After you click on Customize, this next menu will come up, and you will want to choose System settings. Once System Settings have been selected, a screen will come up that shows “Core Clock” and “Memory Clock.” This is what you will want to adjust in jumps of 10 points at a time, and remember, after jumping, always “Test” the new settings with Riva Tuner’s test button. It will tell you if you exceeded the driver’s safety limits.
I’ll point out a few other good tweaks to set that will help increase performance. Other than that, I’m afraid you will be “on your own.” The next thing you will want to do is set the Mip Map LOD Bias setting. I have mine set to .08, but I think I will return to the negative side. I have read somewhere that changing to the positive can have good results, but I didn’t really notice any, so you may want to set yours at -1 or -1.5. This will help reduce stutters and sharpen textures while in flight.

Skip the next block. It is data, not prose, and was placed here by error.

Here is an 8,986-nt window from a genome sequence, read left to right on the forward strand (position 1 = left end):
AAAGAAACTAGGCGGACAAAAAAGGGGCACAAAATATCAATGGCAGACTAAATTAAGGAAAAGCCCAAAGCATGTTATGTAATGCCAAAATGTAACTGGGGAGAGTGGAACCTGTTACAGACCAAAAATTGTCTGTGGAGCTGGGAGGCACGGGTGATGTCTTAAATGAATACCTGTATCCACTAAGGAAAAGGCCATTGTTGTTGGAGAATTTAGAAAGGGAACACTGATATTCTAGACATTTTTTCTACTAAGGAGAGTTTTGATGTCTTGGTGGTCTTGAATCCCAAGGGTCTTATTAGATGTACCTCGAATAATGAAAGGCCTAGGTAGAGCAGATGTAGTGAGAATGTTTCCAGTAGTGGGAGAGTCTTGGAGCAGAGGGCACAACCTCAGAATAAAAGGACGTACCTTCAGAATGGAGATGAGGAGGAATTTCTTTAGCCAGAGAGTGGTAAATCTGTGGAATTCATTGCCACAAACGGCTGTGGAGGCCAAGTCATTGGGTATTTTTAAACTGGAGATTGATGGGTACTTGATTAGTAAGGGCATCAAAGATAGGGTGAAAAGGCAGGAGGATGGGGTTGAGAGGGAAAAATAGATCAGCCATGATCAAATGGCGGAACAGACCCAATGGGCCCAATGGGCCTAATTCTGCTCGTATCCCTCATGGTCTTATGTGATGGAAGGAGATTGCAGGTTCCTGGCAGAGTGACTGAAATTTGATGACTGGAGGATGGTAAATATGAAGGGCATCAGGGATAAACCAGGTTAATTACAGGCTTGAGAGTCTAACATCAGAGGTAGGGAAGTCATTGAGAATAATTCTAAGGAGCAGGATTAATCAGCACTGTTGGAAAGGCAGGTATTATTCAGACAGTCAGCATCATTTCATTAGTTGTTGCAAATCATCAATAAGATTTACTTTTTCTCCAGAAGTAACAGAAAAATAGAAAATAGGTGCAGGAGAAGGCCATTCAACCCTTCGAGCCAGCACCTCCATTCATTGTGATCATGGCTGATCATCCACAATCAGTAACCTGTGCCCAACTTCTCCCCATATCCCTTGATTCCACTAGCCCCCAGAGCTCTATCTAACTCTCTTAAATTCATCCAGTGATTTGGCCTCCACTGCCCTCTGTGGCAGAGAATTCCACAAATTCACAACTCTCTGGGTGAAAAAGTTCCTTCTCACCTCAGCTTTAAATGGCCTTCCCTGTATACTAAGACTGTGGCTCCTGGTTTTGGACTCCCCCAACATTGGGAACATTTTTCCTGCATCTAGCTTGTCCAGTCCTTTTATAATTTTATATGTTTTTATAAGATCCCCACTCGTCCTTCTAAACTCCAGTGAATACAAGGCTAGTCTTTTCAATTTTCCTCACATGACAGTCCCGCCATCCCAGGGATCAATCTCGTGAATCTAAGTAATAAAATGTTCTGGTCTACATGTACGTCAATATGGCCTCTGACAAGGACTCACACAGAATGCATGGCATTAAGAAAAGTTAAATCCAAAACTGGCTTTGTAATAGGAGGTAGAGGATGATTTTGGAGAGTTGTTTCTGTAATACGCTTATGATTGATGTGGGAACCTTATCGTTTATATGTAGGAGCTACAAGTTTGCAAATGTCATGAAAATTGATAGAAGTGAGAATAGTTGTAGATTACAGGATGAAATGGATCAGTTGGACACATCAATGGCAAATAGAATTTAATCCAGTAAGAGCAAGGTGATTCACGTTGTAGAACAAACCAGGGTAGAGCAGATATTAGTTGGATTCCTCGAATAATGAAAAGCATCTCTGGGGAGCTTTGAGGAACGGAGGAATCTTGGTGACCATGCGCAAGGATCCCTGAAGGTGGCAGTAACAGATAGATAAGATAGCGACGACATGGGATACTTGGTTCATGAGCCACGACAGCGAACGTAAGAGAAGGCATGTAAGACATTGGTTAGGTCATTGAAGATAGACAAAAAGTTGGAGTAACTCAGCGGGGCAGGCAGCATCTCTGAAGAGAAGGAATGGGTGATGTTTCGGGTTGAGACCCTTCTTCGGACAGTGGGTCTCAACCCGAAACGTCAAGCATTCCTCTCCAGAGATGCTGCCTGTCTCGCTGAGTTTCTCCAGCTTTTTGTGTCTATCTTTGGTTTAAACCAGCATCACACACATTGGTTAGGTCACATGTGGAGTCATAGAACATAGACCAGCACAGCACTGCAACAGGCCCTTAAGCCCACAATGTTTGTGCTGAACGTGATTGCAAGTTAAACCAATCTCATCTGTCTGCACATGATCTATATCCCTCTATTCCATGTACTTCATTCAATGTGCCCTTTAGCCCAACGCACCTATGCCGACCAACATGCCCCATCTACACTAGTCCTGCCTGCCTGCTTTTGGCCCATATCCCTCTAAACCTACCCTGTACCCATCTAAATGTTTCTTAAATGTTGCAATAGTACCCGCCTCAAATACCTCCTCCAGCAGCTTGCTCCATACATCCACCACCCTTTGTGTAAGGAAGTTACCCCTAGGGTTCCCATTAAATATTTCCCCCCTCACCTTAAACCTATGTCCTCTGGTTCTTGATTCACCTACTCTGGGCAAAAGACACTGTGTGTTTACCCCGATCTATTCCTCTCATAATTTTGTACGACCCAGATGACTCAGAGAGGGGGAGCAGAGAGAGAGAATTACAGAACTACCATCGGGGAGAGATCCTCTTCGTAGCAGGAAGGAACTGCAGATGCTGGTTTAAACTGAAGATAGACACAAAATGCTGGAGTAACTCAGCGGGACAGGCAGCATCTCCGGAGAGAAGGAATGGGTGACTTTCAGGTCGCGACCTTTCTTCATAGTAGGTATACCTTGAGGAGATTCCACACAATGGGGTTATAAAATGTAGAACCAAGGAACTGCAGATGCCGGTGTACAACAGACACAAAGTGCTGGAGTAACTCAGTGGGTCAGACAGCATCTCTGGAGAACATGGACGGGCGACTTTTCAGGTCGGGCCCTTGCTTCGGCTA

You will then want to adjust your Pixel Shaders. I find that forcing a 1.1 works best for me, and it only holds settings your graphic cards can support. You can fool around with the Pixel Shader to find out what works best for you, but I’d leave the bottom one alone. I did that and I believe it off centered my FS2004 splash screen, so I had to go back to defaults and start all over again.
The next thing you will want to do is to go over to the antialiasing menu, and as you can see, mine is on one of the higher settings now, 8x. Again, it will vary for you and what your exact system settings are.